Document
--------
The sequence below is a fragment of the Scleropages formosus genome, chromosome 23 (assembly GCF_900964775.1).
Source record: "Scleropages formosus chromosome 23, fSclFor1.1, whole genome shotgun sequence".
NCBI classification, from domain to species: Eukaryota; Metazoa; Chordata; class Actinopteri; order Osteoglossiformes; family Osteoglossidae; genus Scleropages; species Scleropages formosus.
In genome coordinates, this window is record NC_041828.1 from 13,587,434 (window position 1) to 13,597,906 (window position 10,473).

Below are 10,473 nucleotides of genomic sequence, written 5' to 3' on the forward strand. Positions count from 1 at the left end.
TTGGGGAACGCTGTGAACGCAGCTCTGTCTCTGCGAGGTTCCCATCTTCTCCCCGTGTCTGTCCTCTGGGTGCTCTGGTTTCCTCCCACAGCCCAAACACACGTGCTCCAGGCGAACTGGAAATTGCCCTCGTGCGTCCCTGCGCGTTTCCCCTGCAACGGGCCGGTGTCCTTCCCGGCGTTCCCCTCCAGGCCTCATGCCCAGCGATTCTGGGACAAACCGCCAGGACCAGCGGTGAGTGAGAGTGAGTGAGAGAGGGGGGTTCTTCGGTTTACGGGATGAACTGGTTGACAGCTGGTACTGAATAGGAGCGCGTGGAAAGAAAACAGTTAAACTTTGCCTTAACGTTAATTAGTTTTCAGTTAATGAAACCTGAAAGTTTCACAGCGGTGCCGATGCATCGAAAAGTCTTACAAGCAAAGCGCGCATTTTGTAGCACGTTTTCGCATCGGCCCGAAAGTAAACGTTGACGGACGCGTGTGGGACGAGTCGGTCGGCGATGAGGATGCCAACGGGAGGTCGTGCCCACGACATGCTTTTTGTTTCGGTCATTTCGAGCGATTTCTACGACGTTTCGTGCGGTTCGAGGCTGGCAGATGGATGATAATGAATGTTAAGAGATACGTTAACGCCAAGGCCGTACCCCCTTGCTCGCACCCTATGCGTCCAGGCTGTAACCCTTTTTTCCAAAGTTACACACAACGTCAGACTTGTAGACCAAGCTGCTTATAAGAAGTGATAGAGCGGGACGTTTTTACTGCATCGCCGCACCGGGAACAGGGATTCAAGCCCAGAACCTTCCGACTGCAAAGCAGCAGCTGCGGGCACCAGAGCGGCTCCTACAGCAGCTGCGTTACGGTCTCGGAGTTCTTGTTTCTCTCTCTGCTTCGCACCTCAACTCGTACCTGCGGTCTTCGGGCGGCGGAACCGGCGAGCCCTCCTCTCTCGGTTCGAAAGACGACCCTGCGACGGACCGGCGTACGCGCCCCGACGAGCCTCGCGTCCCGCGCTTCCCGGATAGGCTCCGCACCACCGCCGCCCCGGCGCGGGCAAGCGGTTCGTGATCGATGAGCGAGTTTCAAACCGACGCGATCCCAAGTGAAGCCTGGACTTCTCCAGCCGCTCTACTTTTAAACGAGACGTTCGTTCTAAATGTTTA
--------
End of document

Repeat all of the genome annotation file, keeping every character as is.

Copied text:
The sequence below is a fragment of the Scleropages formosus genome, chromosome 23 (assembly GCF_900964775.1).
Source record: "Scleropages formosus chromosome 23, fSclFor1.1, whole genome shotgun sequence".
NCBI classification, from domain to species: Eukaryota; Metazoa; Chordata; class Actinopteri; order Osteoglossiformes; family Osteoglossidae; genus Scleropages; species Scleropages formosus.
In genome coordinates, this window is record NC_041828.1 from 13,587,434 (window position 1) to 13,597,906 (window position 10,473).

Below are 10,473 nucleotides of genomic sequence, written 5' to 3' on the forward strand. Positions count from 1 at the left end.
TTGGGGAACGCTGTGAACGCAGCTCTGTCTCTGCGAGGTTCCCATCTTCTCCCCGTGTCTGTCCTCTGGGTGCTCTGGTTTCCTCCCACAGCCCAAACACACGTGCTCCAGGCGAACTGGAAATTGCCCTCGTGCGTCCCTGCGCGTTTCCCCTGCAACGGGCCGGTGTCCTTCCCGGCGTTCCCCTCCAGGCCTCATGCCCAGCGATTCTGGGACAAACCGCCAGGACCAGCGGTGAGTGAGAGTGAGTGAGAGAGGGGGGTTCTTCGGTTTACGGGATGAACTGGTTGACAGCTGGTACTGAATAGGAGCGCGTGGAAAGAAAACAGTTAAACTTTGCCTTAACGTTAATTAGTTTTCAGTTAATGAAACCTGAAAGTTTCACAGCGGTGCCGATGCATCGAAAAGTCTTACAAGCAAAGCGCGCATTTTGTAGCACGTTTTCGCATCGGCCCGAAAGTAAACGTTGACGGACGCGTGTGGGACGAGTCGGTCGGCGATGAGGATGCCAACGGGAGGTCGTGCCCACGACATGCTTTTTGTTTCGGTCATTTCGAGCGATTTCTACGACGTTTCGTGCGGTTCGAGGCTGGCAGATGGATGATAATGAATGTTAAGAGATACGTTAACGCCAAGGCCGTACCCCCTTGCTCGCACCCTATGCGTCCAGGCTGTAACCCTTTTTTCCAAAGTTACACACAACGTCAGACTTGTAGACCAAGCTGCTTATAAGAAGTGATAGAGCGGGACGTTTTTACTGCATCGCCGCACCGGGAACAGGGATTCAAGCCCAGAACCTTCCGACTGCAAAGCAGCAGCTGCGGGCACCAGAGCGGCTCCTACAGCAGCTGCGTTACGGTCTCGGAGTTCTTGTTTCTCTCTCTGCTTCGCACCTCAACTCGTACCTGCGGTCTTCGGGCGGCGGAACCGGCGAGCCCTCCTCTCTCGGTTCGAAAGACGACCCTGCGACGGACCGGCGTACGCGCCCCGACGAGCCTCGCGTCCCGCGCTTCCCGGATAGGCTCCGCACCACCGCCGCCCCGGCGCGGGCAAGCGGTTCGTGATCGATGAGCGAGTTTCAAACCGACGCGATCCCAAGTGAAGCCTGGACTTCTCCAGCCGCTCTACTTTTAAACGAGACGTTCGTTCTAAATGTTTA